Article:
There is now a growing selection of storage batteries for solar energy on the market brought to you by various manufacturers, all trying to innovate and tackle some of the key challenges within solar power.

The most notable is Tesla, who launched their “Powerwall” storage battery in 2015, which has a storage capacity of up to 10kWh and can power a home for up to 8 hours. Whilst Tesla continues to innovate, they went on to create the Powerwall 2.0 which can store up to 14kWh of power, which is able to power an average household for an entire day. In true Tesla fashion, they have also made the batteries aesthetically pleasing with a simplistic design, moving away from bulkier and bog-standard batteries.

Whilst Tesla makes their Powerwall battery available primarily to US homeowners, it is available to UK consumers too. However, the Powervault is commonly described as our very own UK-based home battery storage alternative to Tesla’s offering. This battery in particular has been built to suit the individual needs of a typical British household, with a capacity of up to 6kWh and a unit about the same size as your typical washing machine. Powervault also claim that they can reduce your electricity bills by 20% as well as the benefit of having the lowest cost energy storage product available in the UK.

SonnenBatterie is another example of storage battery innovation this time brought to you by a German team, with a minimum lifespan of 10,000 charging cycles as well as varying storage sizes from 2 through to 16kWh depending on your household’s energy needs.

What's the cost of a storage battery?

The solar panel battery cost for your home is entirely dependent on the capacity you’ll need to be suitable for an extended period of time. It is also important to note that your household will still be reliant on the national grid’s energy whilst this technology is still being developed, so while you will see a reduction in your monthly energy bills, you will have to wait a few years to see a full return on your investments.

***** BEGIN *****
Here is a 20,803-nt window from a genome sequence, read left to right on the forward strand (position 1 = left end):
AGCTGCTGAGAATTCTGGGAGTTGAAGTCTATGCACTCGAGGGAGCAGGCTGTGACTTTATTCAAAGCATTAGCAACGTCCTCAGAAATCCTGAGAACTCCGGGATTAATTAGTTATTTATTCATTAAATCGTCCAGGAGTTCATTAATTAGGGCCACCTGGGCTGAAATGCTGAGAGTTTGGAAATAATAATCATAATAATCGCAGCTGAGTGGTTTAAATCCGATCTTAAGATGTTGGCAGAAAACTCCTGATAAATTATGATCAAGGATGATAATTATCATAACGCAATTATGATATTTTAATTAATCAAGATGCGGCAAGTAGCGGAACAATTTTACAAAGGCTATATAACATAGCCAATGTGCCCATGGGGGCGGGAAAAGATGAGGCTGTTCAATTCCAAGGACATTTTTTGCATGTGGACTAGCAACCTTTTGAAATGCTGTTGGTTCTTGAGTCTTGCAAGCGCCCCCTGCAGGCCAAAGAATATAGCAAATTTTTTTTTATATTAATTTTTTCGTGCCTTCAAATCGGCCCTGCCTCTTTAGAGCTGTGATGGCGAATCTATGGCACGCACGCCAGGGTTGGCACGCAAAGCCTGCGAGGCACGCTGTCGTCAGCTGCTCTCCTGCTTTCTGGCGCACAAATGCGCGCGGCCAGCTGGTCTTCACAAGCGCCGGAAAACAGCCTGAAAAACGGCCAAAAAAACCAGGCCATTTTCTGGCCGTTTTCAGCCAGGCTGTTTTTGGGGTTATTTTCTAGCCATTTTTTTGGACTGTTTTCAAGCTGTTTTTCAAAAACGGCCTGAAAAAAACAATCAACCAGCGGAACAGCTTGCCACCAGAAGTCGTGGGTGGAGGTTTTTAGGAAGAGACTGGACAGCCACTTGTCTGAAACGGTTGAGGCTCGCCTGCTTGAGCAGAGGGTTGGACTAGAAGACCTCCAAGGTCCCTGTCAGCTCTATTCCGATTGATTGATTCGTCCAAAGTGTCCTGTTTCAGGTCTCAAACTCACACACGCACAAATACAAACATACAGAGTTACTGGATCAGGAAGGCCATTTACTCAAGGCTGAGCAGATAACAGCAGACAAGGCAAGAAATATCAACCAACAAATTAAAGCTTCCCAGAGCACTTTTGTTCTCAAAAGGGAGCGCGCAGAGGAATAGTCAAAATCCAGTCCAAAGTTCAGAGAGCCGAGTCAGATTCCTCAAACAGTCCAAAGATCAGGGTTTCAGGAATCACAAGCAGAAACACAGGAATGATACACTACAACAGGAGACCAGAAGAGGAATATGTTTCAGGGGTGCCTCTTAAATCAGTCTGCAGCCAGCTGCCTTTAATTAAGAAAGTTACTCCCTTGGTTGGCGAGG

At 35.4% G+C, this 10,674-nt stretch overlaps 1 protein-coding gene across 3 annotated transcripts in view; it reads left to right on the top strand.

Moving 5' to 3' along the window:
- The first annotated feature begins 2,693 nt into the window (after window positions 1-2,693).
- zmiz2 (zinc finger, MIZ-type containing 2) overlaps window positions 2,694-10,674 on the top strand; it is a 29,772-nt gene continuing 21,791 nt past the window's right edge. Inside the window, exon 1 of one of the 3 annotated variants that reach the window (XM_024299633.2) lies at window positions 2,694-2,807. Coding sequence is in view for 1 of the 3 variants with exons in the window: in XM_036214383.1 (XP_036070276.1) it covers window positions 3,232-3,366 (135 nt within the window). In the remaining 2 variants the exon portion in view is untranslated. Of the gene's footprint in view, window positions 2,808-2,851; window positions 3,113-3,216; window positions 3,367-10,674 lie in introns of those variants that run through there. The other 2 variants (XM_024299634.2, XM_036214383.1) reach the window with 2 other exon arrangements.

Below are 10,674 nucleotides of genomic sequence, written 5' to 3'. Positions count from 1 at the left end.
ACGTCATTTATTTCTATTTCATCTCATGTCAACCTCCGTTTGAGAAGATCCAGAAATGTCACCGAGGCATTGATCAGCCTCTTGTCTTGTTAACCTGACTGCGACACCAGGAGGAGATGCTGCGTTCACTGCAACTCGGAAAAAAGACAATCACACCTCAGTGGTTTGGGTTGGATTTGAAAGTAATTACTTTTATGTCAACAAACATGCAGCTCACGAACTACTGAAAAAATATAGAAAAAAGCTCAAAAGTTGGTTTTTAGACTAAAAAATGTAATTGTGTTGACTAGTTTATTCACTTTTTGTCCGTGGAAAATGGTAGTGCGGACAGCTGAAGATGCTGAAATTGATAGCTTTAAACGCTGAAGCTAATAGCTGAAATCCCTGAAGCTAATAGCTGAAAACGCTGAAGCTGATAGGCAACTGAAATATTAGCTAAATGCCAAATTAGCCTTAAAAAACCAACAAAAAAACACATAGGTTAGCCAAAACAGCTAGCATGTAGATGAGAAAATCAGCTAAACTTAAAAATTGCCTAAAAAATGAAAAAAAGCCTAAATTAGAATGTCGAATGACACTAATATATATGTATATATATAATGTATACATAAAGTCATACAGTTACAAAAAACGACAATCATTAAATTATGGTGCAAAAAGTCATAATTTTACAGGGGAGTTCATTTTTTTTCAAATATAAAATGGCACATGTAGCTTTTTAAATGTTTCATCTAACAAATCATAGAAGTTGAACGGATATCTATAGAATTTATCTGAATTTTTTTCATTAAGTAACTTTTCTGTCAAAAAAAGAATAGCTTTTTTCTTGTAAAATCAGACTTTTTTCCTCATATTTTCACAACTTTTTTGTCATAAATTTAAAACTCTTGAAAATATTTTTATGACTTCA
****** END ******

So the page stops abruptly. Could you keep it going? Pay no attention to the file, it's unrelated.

To start off, Tesla’s Powerwall will set you back around £5,400 which includes the installation of a converter as well as the 10kWh battery. In terms of the Tesla Powerwall alternatives, the Powervault costs approximately £2,000 to £2,800 for a battery between 2 and 6kWh. There are also many offers being made available by solar installers in the UK, with a 4kW solar panel system and 4kW energy storage battery costing between £10,000 and £12,000. Whilst this is a large investment, you will see the benefits of investing in a package to be installed together for longevity purposes and investment returns within a few years.

Whilst the technology is still relatively new, it is certain that the cost of a battery as well as installation will also be a lot lower in years to come. We also start to see IKEA starting to innovate within solar as well as battery storage to separate themselves from the competition, which is a clear sign that other companies will follow suit.

Below we have summarised the basic stats for each of these storage batteries:

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 Tesla Powerwall IIPowervaultSonnenbatterie
Storage capacity14 kWh2-6 kWh2-16 kWh
Warranty10 years3,5 or 10 years10 years
Price£5,400£2,000 - £2,800£3,800 - £14,500